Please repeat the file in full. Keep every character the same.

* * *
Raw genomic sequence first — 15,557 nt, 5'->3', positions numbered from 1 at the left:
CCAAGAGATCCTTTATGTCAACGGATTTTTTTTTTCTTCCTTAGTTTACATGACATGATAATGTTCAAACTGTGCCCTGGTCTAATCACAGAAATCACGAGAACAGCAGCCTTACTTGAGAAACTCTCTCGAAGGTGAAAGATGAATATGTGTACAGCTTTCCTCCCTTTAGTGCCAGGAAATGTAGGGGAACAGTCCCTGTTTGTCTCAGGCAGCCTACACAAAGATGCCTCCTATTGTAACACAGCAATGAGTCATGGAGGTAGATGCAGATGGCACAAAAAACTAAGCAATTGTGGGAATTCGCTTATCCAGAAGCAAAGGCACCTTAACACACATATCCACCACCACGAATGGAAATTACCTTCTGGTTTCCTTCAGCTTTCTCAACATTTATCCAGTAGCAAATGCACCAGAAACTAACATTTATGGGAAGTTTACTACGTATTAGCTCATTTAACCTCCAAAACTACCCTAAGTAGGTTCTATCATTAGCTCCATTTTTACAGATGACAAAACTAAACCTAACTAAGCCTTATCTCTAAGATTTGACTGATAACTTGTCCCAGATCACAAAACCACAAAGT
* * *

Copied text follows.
Raw genomic sequence first — 15,557 nt, 5'->3', positions numbered from 1 at the left:
CCAAGAGATCCTTTATGTCAACGGATTTTTTTTTTCTTCCTTAGTTTACATGACATGATAATGTTCAAACTGTGCCCTGGTCTAATCACAGAAATCACGAGAACAGCAGCCTTACTTGAGAAACTCTCTCGAAGGTGAAAGATGAATATGTGTACAGCTTTCCTCCCTTTAGTGCCAGGAAATGTAGGGGAACAGTCCCTGTTTGTCTCAGGCAGCCTACACAAAGATGCCTCCTATTGTAACACAGCAATGAGTCATGGAGGTAGATGCAGATGGCACAAAAAACTAAGCAATTGTGGGAATTCGCTTATCCAGAAGCAAAGGCACCTTAACACACATATCCACCACCACGAATGGAAATTACCTTCTGGTTTCCTTCAGCTTTCTCAACATTTATCCAGTAGCAAATGCACCAGAAACTAACATTTATGGGAAGTTTACTACGTATTAGCTCATTTAACCTCCAAAACTACCCTAAGTAGGTTCTATCATTAGCTCCATTTTTACAGATGACAAAACTAAACCTAACTAAGCCTTATCTCTAAGATTTGACTGATAACTTGTCCCAGATCACAAAACCACAAAGT